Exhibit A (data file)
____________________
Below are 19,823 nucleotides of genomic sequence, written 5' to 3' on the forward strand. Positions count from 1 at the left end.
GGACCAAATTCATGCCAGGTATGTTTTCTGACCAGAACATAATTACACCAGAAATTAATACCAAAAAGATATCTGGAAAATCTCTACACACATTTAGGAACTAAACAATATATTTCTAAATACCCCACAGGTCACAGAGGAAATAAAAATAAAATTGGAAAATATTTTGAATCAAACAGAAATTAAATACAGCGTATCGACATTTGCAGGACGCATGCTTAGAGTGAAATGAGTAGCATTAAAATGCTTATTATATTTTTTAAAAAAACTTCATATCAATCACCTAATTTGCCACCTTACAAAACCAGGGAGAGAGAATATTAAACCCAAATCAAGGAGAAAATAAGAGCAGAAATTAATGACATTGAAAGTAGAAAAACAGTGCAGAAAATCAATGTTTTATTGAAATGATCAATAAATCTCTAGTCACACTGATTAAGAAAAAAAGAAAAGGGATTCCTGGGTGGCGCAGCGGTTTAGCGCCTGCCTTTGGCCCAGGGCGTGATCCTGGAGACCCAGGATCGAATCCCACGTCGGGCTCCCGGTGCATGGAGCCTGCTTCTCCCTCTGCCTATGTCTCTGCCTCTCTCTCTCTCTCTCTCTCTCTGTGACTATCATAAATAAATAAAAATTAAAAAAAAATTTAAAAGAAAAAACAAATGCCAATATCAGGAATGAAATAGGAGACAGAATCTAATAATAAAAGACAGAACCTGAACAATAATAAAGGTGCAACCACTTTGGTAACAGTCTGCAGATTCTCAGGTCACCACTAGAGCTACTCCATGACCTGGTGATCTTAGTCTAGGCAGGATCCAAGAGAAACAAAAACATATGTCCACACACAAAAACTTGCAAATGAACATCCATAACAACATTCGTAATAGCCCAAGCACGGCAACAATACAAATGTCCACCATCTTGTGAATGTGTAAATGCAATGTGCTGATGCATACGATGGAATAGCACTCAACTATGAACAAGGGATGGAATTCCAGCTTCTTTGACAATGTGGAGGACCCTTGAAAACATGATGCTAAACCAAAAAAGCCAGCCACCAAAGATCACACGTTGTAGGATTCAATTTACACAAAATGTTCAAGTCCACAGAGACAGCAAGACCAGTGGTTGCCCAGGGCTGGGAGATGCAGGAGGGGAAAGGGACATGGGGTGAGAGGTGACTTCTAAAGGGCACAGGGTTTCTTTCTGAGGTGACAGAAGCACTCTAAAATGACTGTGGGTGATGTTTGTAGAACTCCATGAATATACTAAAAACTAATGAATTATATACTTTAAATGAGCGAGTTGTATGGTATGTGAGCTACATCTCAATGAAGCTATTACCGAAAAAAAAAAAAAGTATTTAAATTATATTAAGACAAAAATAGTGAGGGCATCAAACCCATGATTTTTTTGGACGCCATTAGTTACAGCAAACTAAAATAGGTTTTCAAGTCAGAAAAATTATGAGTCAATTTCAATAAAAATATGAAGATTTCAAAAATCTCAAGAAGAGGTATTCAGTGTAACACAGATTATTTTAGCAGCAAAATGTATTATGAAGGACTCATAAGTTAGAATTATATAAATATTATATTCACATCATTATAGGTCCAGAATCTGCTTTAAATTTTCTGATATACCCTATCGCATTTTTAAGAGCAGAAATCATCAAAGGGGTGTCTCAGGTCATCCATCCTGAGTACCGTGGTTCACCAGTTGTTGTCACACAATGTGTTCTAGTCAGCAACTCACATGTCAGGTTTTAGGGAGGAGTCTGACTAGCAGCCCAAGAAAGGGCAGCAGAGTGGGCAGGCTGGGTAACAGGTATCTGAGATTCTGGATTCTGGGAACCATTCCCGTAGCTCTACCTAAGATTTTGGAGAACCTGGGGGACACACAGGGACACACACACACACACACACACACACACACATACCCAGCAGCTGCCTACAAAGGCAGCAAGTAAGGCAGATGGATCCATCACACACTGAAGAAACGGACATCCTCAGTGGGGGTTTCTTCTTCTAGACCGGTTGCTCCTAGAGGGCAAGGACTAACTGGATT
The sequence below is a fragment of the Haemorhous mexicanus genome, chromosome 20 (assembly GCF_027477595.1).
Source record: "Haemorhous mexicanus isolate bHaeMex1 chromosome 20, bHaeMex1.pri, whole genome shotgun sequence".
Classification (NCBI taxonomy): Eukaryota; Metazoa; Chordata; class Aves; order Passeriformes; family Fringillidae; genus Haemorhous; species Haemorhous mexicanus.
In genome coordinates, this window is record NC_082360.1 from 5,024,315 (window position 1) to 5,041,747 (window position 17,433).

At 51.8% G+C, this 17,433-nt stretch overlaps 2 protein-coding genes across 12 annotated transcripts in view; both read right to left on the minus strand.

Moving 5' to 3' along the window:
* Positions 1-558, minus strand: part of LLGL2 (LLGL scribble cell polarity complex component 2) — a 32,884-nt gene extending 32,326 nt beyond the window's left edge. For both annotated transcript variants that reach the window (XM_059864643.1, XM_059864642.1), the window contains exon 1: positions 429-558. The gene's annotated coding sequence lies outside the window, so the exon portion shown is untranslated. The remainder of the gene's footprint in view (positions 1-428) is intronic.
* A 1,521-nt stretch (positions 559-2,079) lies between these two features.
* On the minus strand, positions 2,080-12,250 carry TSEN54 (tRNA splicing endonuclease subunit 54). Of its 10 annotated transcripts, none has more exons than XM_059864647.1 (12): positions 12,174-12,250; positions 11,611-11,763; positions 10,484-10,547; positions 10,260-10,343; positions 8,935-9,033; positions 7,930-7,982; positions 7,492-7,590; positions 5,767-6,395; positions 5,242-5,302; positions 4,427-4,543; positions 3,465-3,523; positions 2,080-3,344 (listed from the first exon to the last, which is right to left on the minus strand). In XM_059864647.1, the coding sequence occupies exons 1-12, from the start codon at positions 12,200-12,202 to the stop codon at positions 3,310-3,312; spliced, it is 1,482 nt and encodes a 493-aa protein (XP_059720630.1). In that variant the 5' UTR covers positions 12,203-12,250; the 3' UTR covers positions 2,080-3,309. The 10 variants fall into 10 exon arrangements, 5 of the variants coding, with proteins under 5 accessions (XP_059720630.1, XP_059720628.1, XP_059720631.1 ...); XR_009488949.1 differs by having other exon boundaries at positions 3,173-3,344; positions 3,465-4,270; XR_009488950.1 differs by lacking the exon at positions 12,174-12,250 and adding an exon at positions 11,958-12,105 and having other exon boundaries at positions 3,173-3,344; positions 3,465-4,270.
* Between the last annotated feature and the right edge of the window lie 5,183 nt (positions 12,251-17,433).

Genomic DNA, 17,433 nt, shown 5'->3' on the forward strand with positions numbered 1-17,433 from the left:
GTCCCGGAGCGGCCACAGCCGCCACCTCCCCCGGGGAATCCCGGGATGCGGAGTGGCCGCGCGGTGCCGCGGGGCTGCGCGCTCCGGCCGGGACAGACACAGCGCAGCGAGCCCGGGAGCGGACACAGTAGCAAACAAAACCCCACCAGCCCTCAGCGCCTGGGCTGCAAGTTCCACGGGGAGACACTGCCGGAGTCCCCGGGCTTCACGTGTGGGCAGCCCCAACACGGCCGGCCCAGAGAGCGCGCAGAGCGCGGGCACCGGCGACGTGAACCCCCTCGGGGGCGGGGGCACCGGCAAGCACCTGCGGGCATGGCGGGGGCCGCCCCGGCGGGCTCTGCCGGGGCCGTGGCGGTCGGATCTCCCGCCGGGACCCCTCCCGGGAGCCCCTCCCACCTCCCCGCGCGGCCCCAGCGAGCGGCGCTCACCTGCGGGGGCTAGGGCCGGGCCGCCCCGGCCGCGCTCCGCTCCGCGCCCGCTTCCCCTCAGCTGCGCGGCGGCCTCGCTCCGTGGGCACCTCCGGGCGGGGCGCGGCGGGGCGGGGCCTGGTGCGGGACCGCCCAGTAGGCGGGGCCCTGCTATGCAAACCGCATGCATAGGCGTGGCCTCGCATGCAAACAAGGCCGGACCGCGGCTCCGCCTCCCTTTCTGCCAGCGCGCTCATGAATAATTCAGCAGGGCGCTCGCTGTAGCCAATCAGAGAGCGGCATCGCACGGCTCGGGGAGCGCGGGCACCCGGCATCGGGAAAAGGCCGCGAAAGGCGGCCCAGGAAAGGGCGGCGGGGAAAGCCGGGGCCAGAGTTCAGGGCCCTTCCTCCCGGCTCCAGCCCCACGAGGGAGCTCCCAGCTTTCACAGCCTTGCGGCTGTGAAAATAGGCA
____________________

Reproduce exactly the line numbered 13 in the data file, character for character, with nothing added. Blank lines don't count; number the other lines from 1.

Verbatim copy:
Genomic DNA, 17,433 nt, shown 5'->3' on the forward strand with positions numbered 1-17,433 from the left: